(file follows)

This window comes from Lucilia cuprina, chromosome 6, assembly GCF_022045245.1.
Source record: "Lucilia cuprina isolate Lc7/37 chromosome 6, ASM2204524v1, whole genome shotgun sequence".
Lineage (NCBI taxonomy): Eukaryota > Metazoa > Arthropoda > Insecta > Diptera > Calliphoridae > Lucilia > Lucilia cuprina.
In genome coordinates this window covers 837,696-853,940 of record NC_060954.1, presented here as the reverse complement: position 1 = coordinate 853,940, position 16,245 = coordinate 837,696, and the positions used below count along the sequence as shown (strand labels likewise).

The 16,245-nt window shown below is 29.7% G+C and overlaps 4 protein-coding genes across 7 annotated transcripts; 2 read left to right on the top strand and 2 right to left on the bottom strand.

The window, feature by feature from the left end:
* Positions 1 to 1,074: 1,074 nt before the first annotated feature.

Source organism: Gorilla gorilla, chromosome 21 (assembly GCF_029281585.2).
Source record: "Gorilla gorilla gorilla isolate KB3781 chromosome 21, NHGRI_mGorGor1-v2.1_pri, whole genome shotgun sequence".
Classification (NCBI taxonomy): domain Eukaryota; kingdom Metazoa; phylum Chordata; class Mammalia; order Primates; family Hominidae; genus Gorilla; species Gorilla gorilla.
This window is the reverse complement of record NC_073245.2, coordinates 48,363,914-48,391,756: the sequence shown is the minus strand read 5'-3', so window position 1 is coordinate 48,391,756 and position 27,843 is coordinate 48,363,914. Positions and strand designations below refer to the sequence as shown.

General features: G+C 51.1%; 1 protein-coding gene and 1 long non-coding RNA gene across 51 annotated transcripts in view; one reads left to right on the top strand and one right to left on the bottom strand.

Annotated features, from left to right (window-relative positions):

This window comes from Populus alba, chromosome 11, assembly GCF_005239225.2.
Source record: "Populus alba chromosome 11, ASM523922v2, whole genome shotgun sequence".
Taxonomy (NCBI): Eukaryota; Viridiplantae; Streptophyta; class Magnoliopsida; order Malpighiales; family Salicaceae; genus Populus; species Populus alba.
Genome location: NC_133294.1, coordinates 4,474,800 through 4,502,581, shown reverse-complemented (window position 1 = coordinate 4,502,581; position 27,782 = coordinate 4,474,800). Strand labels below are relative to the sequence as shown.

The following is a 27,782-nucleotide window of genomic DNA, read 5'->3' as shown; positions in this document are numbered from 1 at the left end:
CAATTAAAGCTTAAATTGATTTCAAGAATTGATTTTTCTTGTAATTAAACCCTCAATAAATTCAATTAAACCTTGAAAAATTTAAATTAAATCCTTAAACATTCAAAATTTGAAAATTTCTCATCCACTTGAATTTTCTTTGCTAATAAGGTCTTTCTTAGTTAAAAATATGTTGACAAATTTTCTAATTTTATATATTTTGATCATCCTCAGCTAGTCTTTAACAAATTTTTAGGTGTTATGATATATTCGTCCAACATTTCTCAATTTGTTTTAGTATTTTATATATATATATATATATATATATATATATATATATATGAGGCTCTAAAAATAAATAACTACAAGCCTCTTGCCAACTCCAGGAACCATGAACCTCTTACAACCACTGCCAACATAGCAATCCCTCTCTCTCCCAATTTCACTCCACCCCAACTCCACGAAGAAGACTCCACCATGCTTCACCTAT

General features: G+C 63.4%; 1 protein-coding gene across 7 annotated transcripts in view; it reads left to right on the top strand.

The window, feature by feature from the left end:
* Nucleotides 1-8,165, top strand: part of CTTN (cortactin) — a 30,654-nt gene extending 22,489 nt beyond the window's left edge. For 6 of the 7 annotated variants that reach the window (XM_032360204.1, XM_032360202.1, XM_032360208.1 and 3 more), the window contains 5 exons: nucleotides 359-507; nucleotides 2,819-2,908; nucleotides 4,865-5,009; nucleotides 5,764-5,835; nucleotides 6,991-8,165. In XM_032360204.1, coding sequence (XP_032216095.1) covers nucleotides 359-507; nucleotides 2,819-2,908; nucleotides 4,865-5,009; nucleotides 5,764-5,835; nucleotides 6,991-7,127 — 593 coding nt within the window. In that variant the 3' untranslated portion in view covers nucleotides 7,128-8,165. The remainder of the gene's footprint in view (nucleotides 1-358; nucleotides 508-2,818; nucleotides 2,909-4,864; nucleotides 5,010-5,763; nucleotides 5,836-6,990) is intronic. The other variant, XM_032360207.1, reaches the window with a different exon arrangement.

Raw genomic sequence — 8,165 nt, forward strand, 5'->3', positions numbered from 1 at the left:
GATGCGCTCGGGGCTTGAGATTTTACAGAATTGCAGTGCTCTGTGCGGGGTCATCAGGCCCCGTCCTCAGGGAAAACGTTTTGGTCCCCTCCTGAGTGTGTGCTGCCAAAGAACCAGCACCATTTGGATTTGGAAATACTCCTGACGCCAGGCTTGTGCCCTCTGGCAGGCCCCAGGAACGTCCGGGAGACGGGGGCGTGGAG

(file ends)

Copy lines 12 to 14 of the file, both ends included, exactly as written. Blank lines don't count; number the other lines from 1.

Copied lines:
General features: G+C 51.1%; 1 protein-coding gene and 1 long non-coding RNA gene across 51 annotated transcripts in view; one reads left to right on the top strand and one right to left on the bottom strand.

Annotated features, from left to right (window-relative positions):

This window comes from Populus alba, chromosome 11, assembly GCF_005239225.2.